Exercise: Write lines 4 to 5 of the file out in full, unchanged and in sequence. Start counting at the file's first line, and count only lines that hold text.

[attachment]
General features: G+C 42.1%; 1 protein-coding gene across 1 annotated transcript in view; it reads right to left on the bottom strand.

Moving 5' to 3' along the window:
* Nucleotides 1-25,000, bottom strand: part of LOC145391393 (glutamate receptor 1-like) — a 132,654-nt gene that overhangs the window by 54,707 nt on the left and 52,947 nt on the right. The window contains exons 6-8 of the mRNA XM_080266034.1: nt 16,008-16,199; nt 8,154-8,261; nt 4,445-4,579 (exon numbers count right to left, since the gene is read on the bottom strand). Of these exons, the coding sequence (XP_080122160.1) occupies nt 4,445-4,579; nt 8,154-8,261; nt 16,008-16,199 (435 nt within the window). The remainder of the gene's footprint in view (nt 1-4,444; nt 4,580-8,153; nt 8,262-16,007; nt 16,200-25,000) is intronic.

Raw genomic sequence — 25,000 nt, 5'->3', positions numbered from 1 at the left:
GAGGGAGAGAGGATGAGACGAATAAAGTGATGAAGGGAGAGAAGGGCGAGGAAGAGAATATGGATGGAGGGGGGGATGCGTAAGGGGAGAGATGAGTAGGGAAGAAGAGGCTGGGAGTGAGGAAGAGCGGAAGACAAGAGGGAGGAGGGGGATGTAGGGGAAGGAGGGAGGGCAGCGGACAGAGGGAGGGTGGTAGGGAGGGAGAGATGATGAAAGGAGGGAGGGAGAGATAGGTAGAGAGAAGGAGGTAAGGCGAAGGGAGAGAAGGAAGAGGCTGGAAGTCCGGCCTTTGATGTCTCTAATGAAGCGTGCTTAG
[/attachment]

Raw genomic sequence — 25,000 nt, 5'->3', positions numbered from 1 at the left:
GAGGGAGAGAGGATGAGACGAATAAAGTGATGAAGGGAGAGAAGGGCGAGGAAGAGAATATGGATGGAGGGGGGGATGCGTAAGGGGAGAGATGAGTAGGGAAGAAGAGGCTGGGAGTGAGGAAGAGCGGAAGACAAGAGGGAGGAGGGGGATGTAGGGGAAGGAGGGAGGGCAGCGGACAGAGGGAGGGTGGTAGGGAGGGAGAGATGATGAAAGGAGGGAGGGAGAGATAGGTAGAGAGAAGGAGGTAAGGCGAAGGGAGAGAAGGAAGAGGCTGGAAGTCCGGCCTTTGATGTCTCTAATGAAGCGTGCTTAG